July 27, 2020 /
Jona Elwell

Butterflies (and a Bird) and their Host Trees

Birds and insects that carry pollen from plant to plant are called pollinators. Pollinators, both native (native bees, flies, wasps, hummingbirds, etc.) and non-native (honeybees) provide an essential service to our lives and ecosystems. Not only do they provide us with one-third of the food we eat through the reproduction of flowering plants and their seeds, but they also keep our flowering plants thriving in our natural world.

As modern landscapes change, however, pollinators fight to survive, and they need our help. Helping pollinators is easy. You’re probably envisioning colorful flowers bursting with blooms, but did you know trees are just as critical for pollinators and actually support an even greater diversity of butterflies and moths than herbaceous plants?

While some types of trees, like the oak, support hundreds of species of butterflies and moths there are a few trees that are the only host plant. Even more reason to plant them for free as you retree DC!

The hackberry tree is the only host plant for the hackberry emperor butterfly and is the food source for larvae. Photo courtesy Judy Gallagher.

A slew of butterflies are particularly attracted to the hackberry tree as a larval host for their offspring and can be seen securely attached to the trunk and branches. The hackberry tree is the only host plant for the aptly named “hackberry emperor” butterfly. They’re colored like the tree’s bark and depend on it as the food source for larvae. The hackberry also provides food and habitat for other butterflies, including the tawny emperor, mourning cloak, and American snout.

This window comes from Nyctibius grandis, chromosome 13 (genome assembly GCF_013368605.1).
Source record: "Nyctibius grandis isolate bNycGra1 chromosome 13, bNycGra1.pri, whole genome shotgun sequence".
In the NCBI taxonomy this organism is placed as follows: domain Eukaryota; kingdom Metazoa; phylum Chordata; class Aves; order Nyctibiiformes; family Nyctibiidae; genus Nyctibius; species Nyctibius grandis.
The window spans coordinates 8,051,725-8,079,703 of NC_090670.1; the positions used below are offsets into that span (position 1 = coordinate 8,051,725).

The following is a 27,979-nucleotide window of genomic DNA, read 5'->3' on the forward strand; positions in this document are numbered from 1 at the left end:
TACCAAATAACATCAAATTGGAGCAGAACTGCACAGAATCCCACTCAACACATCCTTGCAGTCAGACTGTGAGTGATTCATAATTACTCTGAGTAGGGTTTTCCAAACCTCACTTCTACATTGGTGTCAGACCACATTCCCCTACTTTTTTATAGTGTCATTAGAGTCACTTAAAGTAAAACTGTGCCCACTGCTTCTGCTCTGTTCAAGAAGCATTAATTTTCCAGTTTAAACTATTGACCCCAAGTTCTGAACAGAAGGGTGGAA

A cedar waxwing perched in a cedar tree. Photo Courtesy Shenandoah NPS.

A cedar waxwing perched in a cedar tree. Photo Courtesy Shenandoah NPS.

It may not be a butterfly, but the cedar waxwing bird got its name from the Eastern Red Cedar. Cedar waxwings feast on the tree’s cones – and we do too! The cones, or juniper berries, are used as a flavoring for gin. The tree itself also serves as a larval host plant for a specific butterfly species (named for the tree’s species, juniperus), the juniper hairstreak butterfly.


A sweetbay silkmoth. Photo Copyright Alan Chin-Lee

A sweetbay silkmoth. Photo Copyright Alan Chin-Lee

The Sweetbay silkmoth is, unsurprisingly, named after its larval host, the sweetbay magnolia! Females lay eggs at dusk, in short rows on the magnolia’s plant leaves. They can be tricky to find though, as most sweetbay trees can keep their leaves throughout the year and searching for the cocoons among the foliated hosts takes effort.



This tuliptree silkmoth was photographed in nearby Montgomery County! Photo Courtesy Max Wilson.

Another type of silkmoth has a tree host it’s named for – the tuliptree silkmoth! In the same family as the Luna Moth, these smilkmoths are known for their striking looks and mammoth size. Their larvae are not as picky as the sweetbay silkmoth, though, and feed on the leaves of the tuliptree, sassafras or even the black cherry. 


An eflin butterfly caterpillar a redbud leaf. Photo Courtesy Sara Bright.

And finally, Redbuds are typically beloved for their striking pop of early spring color or purple heart shaped leaves, but the woodland elfin butterfly is a fan for different reasons. Redbuds provide the preferred habitat for one group of the butterfly – the other group of woodland eflin butterflies prefer a different tree in our region – the holly.